Books, etc

Home » Posts » Uncategorized » Books, etc
Books, etc

I don’t normally do these things, but here’s a book meme I nabbed from Rol.

The rules are simple: highlight in bold the books you’ve read, bold-and-italicize the books you’d like to read again and put a line through the books you started-but-never-managed-to-finish.

Whatever’s left are books you haven’t read.

Here goes:

* Jonathan Strange & Mr Norrel
* Anna Karenina
* Crime and Punishment
* Catch-22
* One Hundred Years of Solitude
* Wuthering Heights
* The Silmarillion
* Life of Pi : a novel
* The Name of the Rose
* Don Quixote
* Moby Dick
* Ulysses
* Madame Bovary
* The Odyssey
* Pride and Prejudice
* Jane Eyre
* The Tale of Two Cities
* The Brothers Karamazov
* Guns, Germs, and Steel: the fates of human societies
* War and Peace
* Vanity Fair
* The Time Traveler’s Wife
* The Iliad
* Emma
* The Blind Assassin
* The Kite Runner
* Mrs. Dalloway
* Great Expectations
* American Gods
* A Heartbreaking Work of Staggering Genius
* Atlas Shrugged
* Reading Lolita in Tehran : a memoir in books
* Memoirs of a Geisha
* Middlesex
* Quicksilver
* Wicked : the life and times of the wicked witch of the West
* The Canterbury Tales
* The Historian : a novel
* A Portrait of the Artist as a Young Man
* Love in the Time of Cholera
* Brave New world
* The Fountainhead
* Foucault’s Pendulum
* Middlemarch
* Frankenstein
* The Count of Monte Cristo
* Dracula
* A Clockwork Orange
* Anansi Boys
* The Once and Future King
* The Grapes of Wrath
* The Poisonwood Bible : a novel
* 1984
* Angels & Demons
* The Inferno
* The Satanic Verses
* Sense and Sensibility
* The Picture of Dorian Gray
* Mansfield Park
* One Flew Over the Cuckoo’s Nest
* To the Lighthouse
* Tess of the D’Urbervilles
* Oliver Twist
* Gulliver’s Travels
* Les Misérables
* The Corrections
* The Amazing Adventures of Kavalier and Clay
* The Curious Incident of the Dog in the Night-Time
* Dune
* The Prince
* The Sound and the Fury
* Angela’s Ashes : a memoir
* The God of Small Things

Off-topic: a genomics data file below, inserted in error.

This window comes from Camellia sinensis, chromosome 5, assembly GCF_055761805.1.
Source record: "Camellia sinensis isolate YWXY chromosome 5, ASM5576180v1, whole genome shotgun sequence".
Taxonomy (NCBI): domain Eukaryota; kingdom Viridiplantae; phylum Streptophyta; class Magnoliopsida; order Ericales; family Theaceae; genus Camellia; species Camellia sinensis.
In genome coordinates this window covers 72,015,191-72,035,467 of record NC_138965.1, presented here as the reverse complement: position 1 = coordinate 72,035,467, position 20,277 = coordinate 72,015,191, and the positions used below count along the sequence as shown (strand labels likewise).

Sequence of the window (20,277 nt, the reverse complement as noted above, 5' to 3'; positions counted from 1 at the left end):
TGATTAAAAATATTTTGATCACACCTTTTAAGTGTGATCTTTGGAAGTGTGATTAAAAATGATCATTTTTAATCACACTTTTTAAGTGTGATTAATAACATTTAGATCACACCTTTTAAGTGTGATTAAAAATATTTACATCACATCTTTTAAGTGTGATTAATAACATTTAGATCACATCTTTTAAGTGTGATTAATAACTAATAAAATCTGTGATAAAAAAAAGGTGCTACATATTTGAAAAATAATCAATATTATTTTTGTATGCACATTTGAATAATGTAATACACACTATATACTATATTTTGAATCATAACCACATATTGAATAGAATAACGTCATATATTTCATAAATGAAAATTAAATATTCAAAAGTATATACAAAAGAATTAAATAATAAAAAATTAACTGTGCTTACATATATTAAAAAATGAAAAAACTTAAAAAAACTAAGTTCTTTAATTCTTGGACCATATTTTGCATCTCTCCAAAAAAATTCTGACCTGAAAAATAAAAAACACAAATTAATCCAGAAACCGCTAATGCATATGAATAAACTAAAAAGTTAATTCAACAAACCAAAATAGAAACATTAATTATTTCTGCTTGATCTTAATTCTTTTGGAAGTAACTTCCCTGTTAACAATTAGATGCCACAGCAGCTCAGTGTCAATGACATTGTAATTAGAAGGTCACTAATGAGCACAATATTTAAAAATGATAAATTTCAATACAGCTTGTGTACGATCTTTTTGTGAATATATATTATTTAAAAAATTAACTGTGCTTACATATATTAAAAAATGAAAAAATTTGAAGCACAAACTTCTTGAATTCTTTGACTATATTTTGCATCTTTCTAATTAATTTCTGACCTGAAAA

* A People’s History of the United States : 1492-present
* Cryptonomicon
* Neverwhere
* A Confederacy of Dunces
* A Short History of Nearly Everything
* Dubliners
* The Unbearable Lightness of Being
* Beloved
* Slaughterhouse-five
* The Scarlet Letter
* Eats, Shoots & Leaves
* The Mists of Avalon
* Oryx and Crake : a novel
* Collapse : how societies choose to fail or succeed
* Cloud Atlas
* The Confusion
* Lolita
* Persuasion

* Northanger Abbey
* The Catcher in the Rye
* On the Road
* The Hunchback of Notre Dame
* Freakonomics : a rogue economist explores the hidden side of everything
* Zen and the Art of Motorcycle Maintenance : an inquiry into values
* The Aeneid
* Watership Down
* Gravity’s Rainbow
* The Hobbit
* In Cold Blood : a true account of a multiple murder and its consequences
* White Teeth
* Treasure Island
* David Copperfield
* The Three Musketeers

Looking at it, I can’t help but feel an initial twang of intellectual insecurity. Surely I should have read more than that? There’s certainly plenty of books in the list I’d like to read at some point. For one thing, I’d like to read more Dickens: I read Bleak House in my early 20s and Oliver Twist when I was about 11. As I approach the closing overs of my third decade I’d like to read some more.

Then I look at the list again and don’t feel so bad.

As Rol said:

The only thing that disturbs me about whoever put this list together is that it features THREE books by Neil Bloody Gaiman, yet nothing by Douglas Coupland, Haruki Marukami, Jack London, Stephen King, Ray Bradbury, Raymond Chandler, Chuck Palahniuk, Iain Banks, or any number of other writers I might name.

Personally, I don’t have a problem with Neil Gaiman – he’s an immensely talented and charismatic fella. But the inclusion of three of his novels (American Gods, Anansi Boys and Neverwhere) is probably a bit much. A certain James Augustine Aloysius Joyce also has three books on the list. Does that mean that the author of Ulysses, Finnegans Wake and Portrait of the Artist as a Young Man had no greater an impact on literature than the author of Sandman, Violent Cases and Secret Origins Special #1?

I also thought it odd that both The Fountainhead and Atlas Shrugged were on the list. I learnt about Ayn Rand and Objectivism via Rorschach from Watchmen and Steve Ditko comics, so I can’t help but feel that two Ayn Rand novels are two too many. If you’re an Ayn Rand fan, though, try not to judge me too harshly. I know what you guys are like.

Like Rol, though, I can’t help but notice what’s been left out of the list. As well as the authors he mentions, if the list also included – say – some Phil K Dick and some Robert Anton Wilson then there’d be a lot more bold type up there.

Probably some italics, too.


About the Author:

My name is Tom Lennon and I'm a freelance writer who specialises in humour at the geekier end of the pop culture spectrum. I'm based in Birmingham, UK, and my work has recently appeared in BuzzFeed and Time Out.

One Comment

  1. Rol June 16, 2008 at 9:50 am

    Well done on giving up on Tess of the Bloody D’urbs though – you didn’t miss anything.

Leave A Comment